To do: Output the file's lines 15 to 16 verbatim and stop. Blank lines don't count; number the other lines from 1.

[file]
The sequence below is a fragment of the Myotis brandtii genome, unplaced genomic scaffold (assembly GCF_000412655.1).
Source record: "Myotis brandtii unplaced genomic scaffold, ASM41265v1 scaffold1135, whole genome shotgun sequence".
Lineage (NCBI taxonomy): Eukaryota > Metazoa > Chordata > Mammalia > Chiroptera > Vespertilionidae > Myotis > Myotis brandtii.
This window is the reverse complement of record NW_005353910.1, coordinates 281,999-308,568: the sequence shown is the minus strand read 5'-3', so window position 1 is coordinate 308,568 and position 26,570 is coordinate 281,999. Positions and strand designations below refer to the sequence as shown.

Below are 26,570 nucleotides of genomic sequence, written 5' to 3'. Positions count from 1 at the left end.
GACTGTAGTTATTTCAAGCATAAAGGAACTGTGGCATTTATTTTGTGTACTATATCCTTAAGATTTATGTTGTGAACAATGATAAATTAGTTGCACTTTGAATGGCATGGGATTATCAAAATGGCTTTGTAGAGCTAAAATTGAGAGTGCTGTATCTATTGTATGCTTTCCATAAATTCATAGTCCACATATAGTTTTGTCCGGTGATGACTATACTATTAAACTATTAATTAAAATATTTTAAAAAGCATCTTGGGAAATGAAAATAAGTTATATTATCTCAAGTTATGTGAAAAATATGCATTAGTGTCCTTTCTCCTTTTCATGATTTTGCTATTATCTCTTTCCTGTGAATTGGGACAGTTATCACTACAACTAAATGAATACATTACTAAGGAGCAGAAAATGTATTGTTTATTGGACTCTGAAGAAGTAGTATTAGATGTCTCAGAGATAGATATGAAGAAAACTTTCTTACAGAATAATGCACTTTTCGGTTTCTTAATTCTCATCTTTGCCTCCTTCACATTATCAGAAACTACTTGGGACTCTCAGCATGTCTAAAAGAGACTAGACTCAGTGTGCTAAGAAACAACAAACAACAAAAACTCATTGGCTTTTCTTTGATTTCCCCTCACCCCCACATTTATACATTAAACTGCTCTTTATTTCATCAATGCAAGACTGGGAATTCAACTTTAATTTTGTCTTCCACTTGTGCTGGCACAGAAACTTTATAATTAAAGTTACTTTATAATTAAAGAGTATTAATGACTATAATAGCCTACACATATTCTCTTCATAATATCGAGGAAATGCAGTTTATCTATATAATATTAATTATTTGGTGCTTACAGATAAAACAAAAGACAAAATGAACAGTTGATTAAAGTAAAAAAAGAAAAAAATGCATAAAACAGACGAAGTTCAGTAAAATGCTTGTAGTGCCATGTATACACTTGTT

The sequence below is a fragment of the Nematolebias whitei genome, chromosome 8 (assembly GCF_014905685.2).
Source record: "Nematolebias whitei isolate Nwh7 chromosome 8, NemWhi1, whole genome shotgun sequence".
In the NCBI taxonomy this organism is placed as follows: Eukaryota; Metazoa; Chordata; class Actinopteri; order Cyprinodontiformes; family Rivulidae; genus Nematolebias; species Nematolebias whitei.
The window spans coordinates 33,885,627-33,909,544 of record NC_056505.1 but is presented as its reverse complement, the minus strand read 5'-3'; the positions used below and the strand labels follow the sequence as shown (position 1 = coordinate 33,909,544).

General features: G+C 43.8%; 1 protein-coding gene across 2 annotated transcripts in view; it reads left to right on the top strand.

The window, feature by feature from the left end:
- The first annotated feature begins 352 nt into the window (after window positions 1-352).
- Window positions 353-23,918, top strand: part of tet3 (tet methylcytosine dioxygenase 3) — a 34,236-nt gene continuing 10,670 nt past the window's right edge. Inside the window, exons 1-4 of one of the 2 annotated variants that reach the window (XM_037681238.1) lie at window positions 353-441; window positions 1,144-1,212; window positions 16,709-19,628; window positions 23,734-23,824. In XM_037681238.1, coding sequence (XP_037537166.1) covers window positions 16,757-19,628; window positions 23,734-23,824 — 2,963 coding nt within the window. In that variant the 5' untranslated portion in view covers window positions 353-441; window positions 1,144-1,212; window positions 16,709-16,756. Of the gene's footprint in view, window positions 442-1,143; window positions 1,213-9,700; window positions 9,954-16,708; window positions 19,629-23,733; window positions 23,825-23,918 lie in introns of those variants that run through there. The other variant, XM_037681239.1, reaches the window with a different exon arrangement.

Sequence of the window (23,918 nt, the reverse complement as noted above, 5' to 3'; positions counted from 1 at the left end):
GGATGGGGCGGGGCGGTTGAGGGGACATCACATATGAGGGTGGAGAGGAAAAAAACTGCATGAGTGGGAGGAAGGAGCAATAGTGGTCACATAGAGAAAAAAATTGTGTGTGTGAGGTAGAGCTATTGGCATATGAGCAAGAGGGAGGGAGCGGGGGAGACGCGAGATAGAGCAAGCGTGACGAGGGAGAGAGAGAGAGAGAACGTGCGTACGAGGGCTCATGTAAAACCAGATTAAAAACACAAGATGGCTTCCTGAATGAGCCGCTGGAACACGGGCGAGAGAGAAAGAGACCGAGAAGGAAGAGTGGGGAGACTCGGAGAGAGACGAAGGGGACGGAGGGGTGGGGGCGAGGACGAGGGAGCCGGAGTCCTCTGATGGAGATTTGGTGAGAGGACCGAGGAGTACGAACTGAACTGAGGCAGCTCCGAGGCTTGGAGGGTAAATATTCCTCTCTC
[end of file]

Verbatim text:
Sequence of the window (23,918 nt, the reverse complement as noted above, 5' to 3'; positions counted from 1 at the left end):
GGATGGGGCGGGGCGGTTGAGGGGACATCACATATGAGGGTGGAGAGGAAAAAAACTGCATGAGTGGGAGGAAGGAGCAATAGTGGTCACATAGAGAAAAAAATTGTGTGTGTGAGGTAGAGCTATTGGCATATGAGCAAGAGGGAGGGAGCGGGGGAGACGCGAGATAGAGCAAGCGTGACGAGGGAGAGAGAGAGAGAGAACGTGCGTACGAGGGCTCATGTAAAACCAGATTAAAAACACAAGATGGCTTCCTGAATGAGCCGCTGGAACACGGGCGAGAGAGAAAGAGACCGAGAAGGAAGAGTGGGGAGACTCGGAGAGAGACGAAGGGGACGGAGGGGTGGGGGCGAGGACGAGGGAGCCGGAGTCCTCTGATGGAGATTTGGTGAGAGGACCGAGGAGTACGAACTGAACTGAGGCAGCTCCGAGGCTTGGAGGGTAAATATTCCTCTCTC